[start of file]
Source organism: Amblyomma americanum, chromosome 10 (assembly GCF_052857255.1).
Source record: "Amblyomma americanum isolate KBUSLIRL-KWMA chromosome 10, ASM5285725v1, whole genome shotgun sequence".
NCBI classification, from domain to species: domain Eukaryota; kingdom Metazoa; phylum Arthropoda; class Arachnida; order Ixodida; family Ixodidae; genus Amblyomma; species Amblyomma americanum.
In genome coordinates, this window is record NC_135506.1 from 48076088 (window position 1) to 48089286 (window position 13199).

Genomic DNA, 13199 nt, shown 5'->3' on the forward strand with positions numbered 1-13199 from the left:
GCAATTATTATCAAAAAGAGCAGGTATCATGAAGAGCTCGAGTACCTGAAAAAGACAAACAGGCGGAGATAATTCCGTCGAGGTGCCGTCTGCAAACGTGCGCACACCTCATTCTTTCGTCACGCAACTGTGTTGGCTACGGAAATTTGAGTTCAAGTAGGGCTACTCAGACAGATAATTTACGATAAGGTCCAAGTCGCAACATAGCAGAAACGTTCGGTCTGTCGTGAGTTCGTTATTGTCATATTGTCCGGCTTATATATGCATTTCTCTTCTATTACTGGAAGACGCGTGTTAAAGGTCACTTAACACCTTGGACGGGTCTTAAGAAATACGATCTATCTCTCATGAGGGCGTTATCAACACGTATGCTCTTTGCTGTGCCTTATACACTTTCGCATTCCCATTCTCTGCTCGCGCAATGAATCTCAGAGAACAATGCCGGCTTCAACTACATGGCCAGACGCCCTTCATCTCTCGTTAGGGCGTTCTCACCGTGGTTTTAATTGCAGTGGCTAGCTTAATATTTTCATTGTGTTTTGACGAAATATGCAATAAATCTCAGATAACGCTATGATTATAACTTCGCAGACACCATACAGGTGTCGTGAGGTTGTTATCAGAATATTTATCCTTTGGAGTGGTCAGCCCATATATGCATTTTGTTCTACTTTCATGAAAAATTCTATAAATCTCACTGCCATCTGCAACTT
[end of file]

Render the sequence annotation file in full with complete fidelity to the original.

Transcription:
Source organism: Amblyomma americanum, chromosome 10 (assembly GCF_052857255.1).
Source record: "Amblyomma americanum isolate KBUSLIRL-KWMA chromosome 10, ASM5285725v1, whole genome shotgun sequence".
NCBI classification, from domain to species: domain Eukaryota; kingdom Metazoa; phylum Arthropoda; class Arachnida; order Ixodida; family Ixodidae; genus Amblyomma; species Amblyomma americanum.
In genome coordinates, this window is record NC_135506.1 from 48076088 (window position 1) to 48089286 (window position 13199).

Genomic DNA, 13199 nt, shown 5'->3' on the forward strand with positions numbered 1-13199 from the left:
GCAATTATTATCAAAAAGAGCAGGTATCATGAAGAGCTCGAGTACCTGAAAAAGACAAACAGGCGGAGATAATTCCGTCGAGGTGCCGTCTGCAAACGTGCGCACACCTCATTCTTTCGTCACGCAACTGTGTTGGCTACGGAAATTTGAGTTCAAGTAGGGCTACTCAGACAGATAATTTACGATAAGGTCCAAGTCGCAACATAGCAGAAACGTTCGGTCTGTCGTGAGTTCGTTATTGTCATATTGTCCGGCTTATATATGCATTTCTCTTCTATTACTGGAAGACGCGTGTTAAAGGTCACTTAACACCTTGGACGGGTCTTAAGAAATACGATCTATCTCTCATGAGGGCGTTATCAACACGTATGCTCTTTGCTGTGCCTTATACACTTTCGCATTCCCATTCTCTGCTCGCGCAATGAATCTCAGAGAACAATGCCGGCTTCAACTACATGGCCAGACGCCCTTCATCTCTCGTTAGGGCGTTCTCACCGTGGTTTTAATTGCAGTGGCTAGCTTAATATTTTCATTGTGTTTTGACGAAATATGCAATAAATCTCAGATAACGCTATGATTATAACTTCGCAGACACCATACAGGTGTCGTGAGGTTGTTATCAGAATATTTATCCTTTGGAGTGGTCAGCCCATATATGCATTTTGTTCTACTTTCATGAAAAATTCTATAAATCTCACTGCCATCTGCAACTT